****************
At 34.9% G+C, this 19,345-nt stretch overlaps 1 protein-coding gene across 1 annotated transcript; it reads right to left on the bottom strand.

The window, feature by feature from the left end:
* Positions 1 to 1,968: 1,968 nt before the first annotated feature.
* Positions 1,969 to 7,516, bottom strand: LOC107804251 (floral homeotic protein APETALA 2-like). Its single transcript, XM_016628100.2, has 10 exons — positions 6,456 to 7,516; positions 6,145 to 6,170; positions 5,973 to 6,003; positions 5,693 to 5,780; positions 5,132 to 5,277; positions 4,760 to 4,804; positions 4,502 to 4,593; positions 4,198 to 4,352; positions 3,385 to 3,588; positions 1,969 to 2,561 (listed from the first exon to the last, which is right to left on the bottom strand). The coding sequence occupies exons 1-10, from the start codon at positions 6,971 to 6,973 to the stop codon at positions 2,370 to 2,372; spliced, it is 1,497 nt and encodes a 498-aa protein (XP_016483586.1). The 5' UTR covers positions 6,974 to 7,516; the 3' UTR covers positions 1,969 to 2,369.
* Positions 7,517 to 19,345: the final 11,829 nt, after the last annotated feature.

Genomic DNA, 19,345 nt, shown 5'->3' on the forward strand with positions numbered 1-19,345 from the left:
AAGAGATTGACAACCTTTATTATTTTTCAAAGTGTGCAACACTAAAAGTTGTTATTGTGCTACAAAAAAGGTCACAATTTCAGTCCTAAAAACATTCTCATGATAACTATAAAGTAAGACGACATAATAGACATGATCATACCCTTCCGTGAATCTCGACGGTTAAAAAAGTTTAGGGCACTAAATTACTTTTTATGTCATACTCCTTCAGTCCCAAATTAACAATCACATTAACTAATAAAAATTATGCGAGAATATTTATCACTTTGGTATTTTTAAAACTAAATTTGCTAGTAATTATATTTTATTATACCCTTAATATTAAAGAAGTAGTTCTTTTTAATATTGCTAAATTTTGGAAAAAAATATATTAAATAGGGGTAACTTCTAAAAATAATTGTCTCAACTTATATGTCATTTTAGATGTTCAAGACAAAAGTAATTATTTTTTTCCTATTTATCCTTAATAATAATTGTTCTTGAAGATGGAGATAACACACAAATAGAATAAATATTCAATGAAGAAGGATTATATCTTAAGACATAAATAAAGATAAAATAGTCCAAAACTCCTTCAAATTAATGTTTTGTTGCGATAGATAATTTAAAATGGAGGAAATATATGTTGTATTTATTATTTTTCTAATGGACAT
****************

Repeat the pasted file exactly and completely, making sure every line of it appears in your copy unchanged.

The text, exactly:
At 34.9% G+C, this 19,345-nt stretch overlaps 1 protein-coding gene across 1 annotated transcript; it reads right to left on the bottom strand.

The window, feature by feature from the left end:
* Positions 1 to 1,968: 1,968 nt before the first annotated feature.
* Positions 1,969 to 7,516, bottom strand: LOC107804251 (floral homeotic protein APETALA 2-like). Its single transcript, XM_016628100.2, has 10 exons — positions 6,456 to 7,516; positions 6,145 to 6,170; positions 5,973 to 6,003; positions 5,693 to 5,780; positions 5,132 to 5,277; positions 4,760 to 4,804; positions 4,502 to 4,593; positions 4,198 to 4,352; positions 3,385 to 3,588; positions 1,969 to 2,561 (listed from the first exon to the last, which is right to left on the bottom strand). The coding sequence occupies exons 1-10, from the start codon at positions 6,971 to 6,973 to the stop codon at positions 2,370 to 2,372; spliced, it is 1,497 nt and encodes a 498-aa protein (XP_016483586.1). The 5' UTR covers positions 6,974 to 7,516; the 3' UTR covers positions 1,969 to 2,369.
* Positions 7,517 to 19,345: the final 11,829 nt, after the last annotated feature.

Genomic DNA, 19,345 nt, shown 5'->3' on the forward strand with positions numbered 1-19,345 from the left:
AAGAGATTGACAACCTTTATTATTTTTCAAAGTGTGCAACACTAAAAGTTGTTATTGTGCTACAAAAAAGGTCACAATTTCAGTCCTAAAAACATTCTCATGATAACTATAAAGTAAGACGACATAATAGACATGATCATACCCTTCCGTGAATCTCGACGGTTAAAAAAGTTTAGGGCACTAAATTACTTTTTATGTCATACTCCTTCAGTCCCAAATTAACAATCACATTAACTAATAAAAATTATGCGAGAATATTTATCACTTTGGTATTTTTAAAACTAAATTTGCTAGTAATTATATTTTATTATACCCTTAATATTAAAGAAGTAGTTCTTTTTAATATTGCTAAATTTTGGAAAAAAATATATTAAATAGGGGTAACTTCTAAAAATAATTGTCTCAACTTATATGTCATTTTAGATGTTCAAGACAAAAGTAATTATTTTTTTCCTATTTATCCTTAATAATAATTGTTCTTGAAGATGGAGATAACACACAAATAGAATAAATATTCAATGAAGAAGGATTATATCTTAAGACATAAATAAAGATAAAATAGTCCAAAACTCCTTCAAATTAATGTTTTGTTGCGATAGATAATTTAAAATGGAGGAAATATATGTTGTATTTATTATTTTTCTAATGGACAT